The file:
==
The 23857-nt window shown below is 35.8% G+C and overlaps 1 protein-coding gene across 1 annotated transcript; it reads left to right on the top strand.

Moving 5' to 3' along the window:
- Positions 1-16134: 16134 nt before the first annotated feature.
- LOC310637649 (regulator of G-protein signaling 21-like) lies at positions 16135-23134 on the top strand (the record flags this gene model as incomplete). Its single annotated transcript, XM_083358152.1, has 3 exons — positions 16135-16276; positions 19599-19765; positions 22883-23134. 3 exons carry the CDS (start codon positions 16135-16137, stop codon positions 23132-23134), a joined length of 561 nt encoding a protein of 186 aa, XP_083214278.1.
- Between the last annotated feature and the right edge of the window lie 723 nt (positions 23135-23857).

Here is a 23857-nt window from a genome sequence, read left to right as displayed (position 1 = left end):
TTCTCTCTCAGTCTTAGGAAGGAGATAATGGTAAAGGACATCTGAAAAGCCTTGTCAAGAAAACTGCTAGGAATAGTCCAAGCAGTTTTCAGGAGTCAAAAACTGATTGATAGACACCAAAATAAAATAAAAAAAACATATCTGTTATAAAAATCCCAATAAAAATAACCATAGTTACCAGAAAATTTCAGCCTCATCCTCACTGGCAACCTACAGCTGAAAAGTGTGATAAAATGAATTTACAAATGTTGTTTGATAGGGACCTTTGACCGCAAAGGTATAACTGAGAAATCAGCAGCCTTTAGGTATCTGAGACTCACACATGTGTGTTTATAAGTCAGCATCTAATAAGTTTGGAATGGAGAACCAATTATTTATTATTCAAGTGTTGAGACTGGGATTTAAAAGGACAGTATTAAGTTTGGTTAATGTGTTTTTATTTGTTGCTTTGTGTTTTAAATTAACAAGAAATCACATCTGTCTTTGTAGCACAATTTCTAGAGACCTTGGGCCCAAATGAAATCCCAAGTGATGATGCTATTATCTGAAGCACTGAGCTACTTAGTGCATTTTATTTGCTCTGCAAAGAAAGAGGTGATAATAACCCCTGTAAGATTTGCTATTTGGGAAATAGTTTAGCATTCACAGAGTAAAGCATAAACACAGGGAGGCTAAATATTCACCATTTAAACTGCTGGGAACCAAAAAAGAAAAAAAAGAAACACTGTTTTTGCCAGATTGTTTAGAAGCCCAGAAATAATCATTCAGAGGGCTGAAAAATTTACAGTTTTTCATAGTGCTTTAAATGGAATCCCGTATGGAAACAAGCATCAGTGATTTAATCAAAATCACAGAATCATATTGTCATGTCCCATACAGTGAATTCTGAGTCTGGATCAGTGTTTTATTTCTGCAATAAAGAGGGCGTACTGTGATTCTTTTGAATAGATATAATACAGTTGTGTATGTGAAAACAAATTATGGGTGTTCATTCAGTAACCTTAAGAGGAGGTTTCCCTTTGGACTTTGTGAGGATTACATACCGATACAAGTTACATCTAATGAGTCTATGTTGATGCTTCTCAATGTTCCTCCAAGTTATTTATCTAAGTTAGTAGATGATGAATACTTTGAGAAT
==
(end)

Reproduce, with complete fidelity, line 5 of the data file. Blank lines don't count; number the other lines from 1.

- Between the last annotated feature and the right edge of the window lie 723 nt (positions 23135-23857).